Gigaba shrugs off Gupta links

Minister Malusi Gigaba described the Gupta family as 'strangers' when he first attended the infamous Sun City wedding in 2013. (David Harrison/M&G)

Minister Malusi Gigaba described the Gupta family as 'strangers' when he first attended the infamous Sun City wedding in 2013. (David Harrison/M&G)

Home Affairs minister Malusi Gigaba has distanced himself from the Gupta family, describing the family as strangers when he first attended the infamous Sun City wedding in 2013.

During the inquiry into state-owned entities at Parliament on Tuesday, Democratic Alliance MP Natasha Mazzone grilled Gigaba about his involvement with the family. Gigaba has admitted to attending a diwali celebration and the luxury wedding hosted by the family .

But pressed by Mazzone on why he was accepted these invitations, Gigaba replied: “I don’t why they went out to me, but people do these things. I get invited to graduation ceremonies of people I have not met, but they feel you being there adds value, adds character to the ceremony”.

“I found that in particular many people in business would go to the extent of inviting celebrities and even paying celebrities to attend their functions,” he added.

Gigaba did not give specific details on how he met the Gupta family, but maintained that the introduction was not made through any particular person.

“I was actually not formally introduced. I think it was in the course of these invitations to diwali and the wedding that I got introduced [to them]... There’s nobody that I can attribute to that responsibility of introducing me,” he said.

Gigaba said that he could not remember if he had declared the luxury gifts he received from the wedding to Parliament, but said that he would check.

Hot-headed over tenders

Mazzone sat opposite Gigaba during the question and answer exchange. During their interaction, the two stared each other down, and occasionally sparred verbally.

At the beginning of her questions, Mazzone referenced Gigaba’s absenteeism from the House last week, saying: “I’m very glad you feel better this week and I hope your health continues to improve.”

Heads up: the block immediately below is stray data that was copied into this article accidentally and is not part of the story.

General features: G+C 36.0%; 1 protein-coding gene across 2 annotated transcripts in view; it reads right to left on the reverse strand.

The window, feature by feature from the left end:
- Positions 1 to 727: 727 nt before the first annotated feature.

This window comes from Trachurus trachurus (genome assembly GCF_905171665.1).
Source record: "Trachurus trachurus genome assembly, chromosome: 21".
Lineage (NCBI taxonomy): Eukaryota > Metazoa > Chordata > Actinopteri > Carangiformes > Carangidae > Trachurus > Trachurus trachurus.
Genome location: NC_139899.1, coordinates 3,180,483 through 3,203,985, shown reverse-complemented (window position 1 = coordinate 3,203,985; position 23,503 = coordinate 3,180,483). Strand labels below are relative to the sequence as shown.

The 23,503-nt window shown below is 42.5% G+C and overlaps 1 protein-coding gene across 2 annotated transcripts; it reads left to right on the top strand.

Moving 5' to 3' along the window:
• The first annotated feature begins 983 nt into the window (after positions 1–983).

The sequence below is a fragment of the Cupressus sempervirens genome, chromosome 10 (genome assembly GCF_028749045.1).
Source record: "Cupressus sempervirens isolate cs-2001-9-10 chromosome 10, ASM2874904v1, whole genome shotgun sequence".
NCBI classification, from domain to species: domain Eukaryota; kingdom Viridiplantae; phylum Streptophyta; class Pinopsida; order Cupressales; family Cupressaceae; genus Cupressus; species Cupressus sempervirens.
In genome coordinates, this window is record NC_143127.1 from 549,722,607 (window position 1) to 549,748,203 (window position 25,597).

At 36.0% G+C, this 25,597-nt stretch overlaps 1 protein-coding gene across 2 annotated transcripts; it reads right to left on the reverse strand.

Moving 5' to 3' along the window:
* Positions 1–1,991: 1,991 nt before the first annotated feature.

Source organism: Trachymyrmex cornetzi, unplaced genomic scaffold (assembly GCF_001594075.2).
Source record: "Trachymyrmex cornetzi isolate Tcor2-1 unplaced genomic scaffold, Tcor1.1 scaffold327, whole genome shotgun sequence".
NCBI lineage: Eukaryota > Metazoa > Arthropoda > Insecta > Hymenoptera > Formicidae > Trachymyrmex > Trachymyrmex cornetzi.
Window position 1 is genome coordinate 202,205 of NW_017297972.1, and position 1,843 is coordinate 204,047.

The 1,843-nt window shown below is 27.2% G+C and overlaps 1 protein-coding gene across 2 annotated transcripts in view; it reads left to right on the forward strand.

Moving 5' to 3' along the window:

But the exchange became heated when Mazzone pressed Gigaba on the common thread of Gupta interference that followed his appointment of board members at Eskom, Denel and Transnet.

“I don’t involve myself in tenders and it’s wrong to say ministers must involve themselves in tenders,” Gigaba said suddenly as he interrupted Mazzone’s line of questioning.

Gigaba also denied that he had been influenced by former SAA chairperson Dudu Myeni. In his testimony last year, former Eskom board chair Zola Tsotsi claimed Myeni had called a meeting with him at former president Jacob Zuma’s house in Durban in 2015 to discuss Eskom’s operations. Gigaba said that he had expressed “very strong displeasure at her [Myeni’s] performance” and had not been made aware of Tsotsi’s meeting with her.

He also denied that he was a favoured member of Zuma’s Cabinet, saying that he was only the third candidate in line to be selected for the finance minister position in one of Zuma’s snap Cabinet reshuffles last year.

Ra'eesa Pather

Ra'eesa Pather

Ra’eesa Pather is a general news journalist with the Mail & Guardian’s online team. She cut her teeth at The Daily Vox in Cape Town before moving to Johannesburg and joining the M&G. She's written about memory, race and gender in columns and features, and has dabbled in photography. Read more from Ra'eesa Pather

Client Media Releases

Imperial Logistics expands to Paraguay
Boost security skills at ITWeb Security Summit 2018
Sanral doubles Gwaing River Bridge on N2
NWU academic elected as fellow of ASS
Makhamisa Foods off to Colombia and Nigeria